MALCOLM WELLS on housing:
". . . almost every house being built in America today is . . . an energy sieve . . . essentially the same as ones built 10 to 20 years ago, the main difference being a lot of token energy saving devices that help boost the sales prices. Conventional houses, regardless of their exterior styles, are so abysmally bad that we should be aiming our entire arsenal of potshots at them. They're so far below modern housing's potential their promoters seem to be almost criminally negligent . . . . "
Guest editorial, Alternative Sources of Energy/53, January 1982.
MALCOLM WELLS on the New Jersification of Cape Cod:
"To me, places like Brewster looked like the New Jersey I had known as a kid growing up in Cherry Hill . . . quiet villages along winding lanes . . . old houses . . . lilacs and roses.
The resemblance, of course, was only superficial. new Jersey in the 1930s wasn't run on nuclear power and Middle East oil. And in the Depression we couldn't afford to throw away all the waste a modern Cape Codder does. Toxic wastes were virtually unknown back then, and microwaves just a theory. . . ."
From MALCOLM WELLS' Energy Essays:
". . . Trees, vines, leaves of spinach, blades of grass . . . they all know the secret. The entire plant kingdom . . . is so sophisticated that it makes the newest solar buildings look like claptrap. People who design solar collectors keep looking for the blackest of black materials to coat them with . . . But if the best collectors are green, why do the engineers keep looking for blacker blacks?"
"Happy True Year!
Here's a true festival day, and we haven't even been told about it . . . all over the Northern Hemisphere, from Stockholm to Fairbanks, sun-people are beginning to smile. They know what's what on earth . . . Midwinter Day requires no gifts, no turkey dinners, and no office parties. All you have to do is walk outdoors and smile, and the warmth will be spread. You'll start to see an always-before-unnoticed brightness in the season, and, as the weeks slip by toward early February (when True Spring begins) you'll see the whole nature-world getting brighter, too."
The illustration is of the back of Mac's envelopes, showing virgin forests in the USA in 1620, 1850, and 1989 (from Forest Voice).
"99% of all kids are born with the most efficient form of transportation ever devised. It runs of vegetables. . . ."
"Must the news of each collapsing industry always come as a total shock . . . ? Must it always trigger a panic on Wall Street? Why can't each new bankruptcy be read as a signal for that particular company to start out on an imaginative new course . . .?"
"Parks are like zoos: jails for nature, places where you can go to see beautiful things we'd kill if they ever took down the fences. What kind of monsters are we, anyway, to be so destructive we have to protect parts of our own world from ourselves?"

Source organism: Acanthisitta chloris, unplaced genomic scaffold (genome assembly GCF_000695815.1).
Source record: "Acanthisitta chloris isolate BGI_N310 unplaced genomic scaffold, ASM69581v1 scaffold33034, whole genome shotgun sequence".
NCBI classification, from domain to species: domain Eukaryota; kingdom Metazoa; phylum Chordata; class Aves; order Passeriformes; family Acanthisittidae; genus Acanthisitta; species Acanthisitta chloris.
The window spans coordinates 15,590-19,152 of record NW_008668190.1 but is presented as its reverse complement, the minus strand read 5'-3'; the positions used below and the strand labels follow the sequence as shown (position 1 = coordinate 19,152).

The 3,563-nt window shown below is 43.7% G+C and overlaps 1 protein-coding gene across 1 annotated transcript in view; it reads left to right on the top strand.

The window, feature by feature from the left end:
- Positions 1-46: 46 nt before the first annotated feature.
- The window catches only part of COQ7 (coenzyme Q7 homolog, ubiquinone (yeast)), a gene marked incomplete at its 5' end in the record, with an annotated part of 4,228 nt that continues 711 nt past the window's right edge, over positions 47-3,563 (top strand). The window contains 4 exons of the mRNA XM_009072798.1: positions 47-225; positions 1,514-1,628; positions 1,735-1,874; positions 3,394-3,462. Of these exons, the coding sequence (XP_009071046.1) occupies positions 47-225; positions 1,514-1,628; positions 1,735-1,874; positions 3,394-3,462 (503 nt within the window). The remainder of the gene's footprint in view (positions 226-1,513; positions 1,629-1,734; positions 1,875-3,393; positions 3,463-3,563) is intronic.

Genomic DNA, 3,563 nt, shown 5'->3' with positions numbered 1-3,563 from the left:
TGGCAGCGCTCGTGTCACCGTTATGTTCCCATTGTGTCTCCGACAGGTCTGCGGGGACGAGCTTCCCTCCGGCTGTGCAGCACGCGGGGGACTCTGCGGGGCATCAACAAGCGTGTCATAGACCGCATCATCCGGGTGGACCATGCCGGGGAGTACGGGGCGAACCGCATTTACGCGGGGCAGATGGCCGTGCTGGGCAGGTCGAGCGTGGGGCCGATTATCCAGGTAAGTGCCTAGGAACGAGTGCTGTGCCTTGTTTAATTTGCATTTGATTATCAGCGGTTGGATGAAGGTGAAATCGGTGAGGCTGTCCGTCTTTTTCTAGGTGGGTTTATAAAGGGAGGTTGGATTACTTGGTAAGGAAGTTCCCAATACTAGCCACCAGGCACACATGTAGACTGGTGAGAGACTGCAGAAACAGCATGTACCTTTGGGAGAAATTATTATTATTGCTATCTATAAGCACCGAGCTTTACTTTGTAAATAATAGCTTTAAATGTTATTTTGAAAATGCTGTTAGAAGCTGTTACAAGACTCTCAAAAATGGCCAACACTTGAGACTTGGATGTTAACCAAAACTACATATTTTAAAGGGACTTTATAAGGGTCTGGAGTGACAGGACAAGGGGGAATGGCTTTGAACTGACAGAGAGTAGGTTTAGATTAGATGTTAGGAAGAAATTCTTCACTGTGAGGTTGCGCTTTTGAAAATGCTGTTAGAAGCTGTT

"What are vacations but expensive bits of pleasure set aside in two or three-week packages to make the other fifty weeks more bearable? Can you imagine how we'd look to a creature from another planet, having to run away from our lives, once a year, in order to stand them?"
". . . Health foods: what an indictment they are. What kind of junk must supermarkets sell to make the health food industry boom the way it does?"
". . . If we ever got angry and decided to make things like food and work and cities pleasant and healthful again, then parks, and vacations, and health foods would become . . . half-forgotten aberrations in our long zig-zag journey."
"My nerves are all frazzled because for the past three days I've been held captive by a group of people just like me: earth-poets, old hippies, organic gardeners. For three days I've been sitting with them, somewhere out in the wilds of America; sitting on the floor, of course, wearing my sturdy walking boots, sneering at pesticides and deploring plastics. We've been eating so much wheat germ and being so nice to each other I can't stand us any more. . . ."
". . . I've had it up to here with poets in floppy hats. And alternate life styles. And health food stores. I mean, why do we need health-food stores? Why can't the stuff we buy in supermarkets be good food instead of colored chemicals? Why must we become weirdos if we want to change the whole mess? Who says we can't have forests and gardens in the center of our cities? Why must suburbs have such mind-crushing monotony? Will the good life forever be available only to millionaires and to repulsive old runaway freaks in floppy hats?"
The illustration is an original Mac Wells cartoon. The sign says, "I have the answer."
MALCOLM WELLS on Gentle Architecture:
"For years, architects have been advising their clients to build on beautiful wooded lots, preferably ones with streams, views, good soil, etc. But now, at last, we know better. Such lots should be left alone!
"Our job is to restore life to this worn-out American land, and there is no more satisfying way to do it than to build a life-giving house there, doing it in such a way that human needs and nature's needs begin to coincide."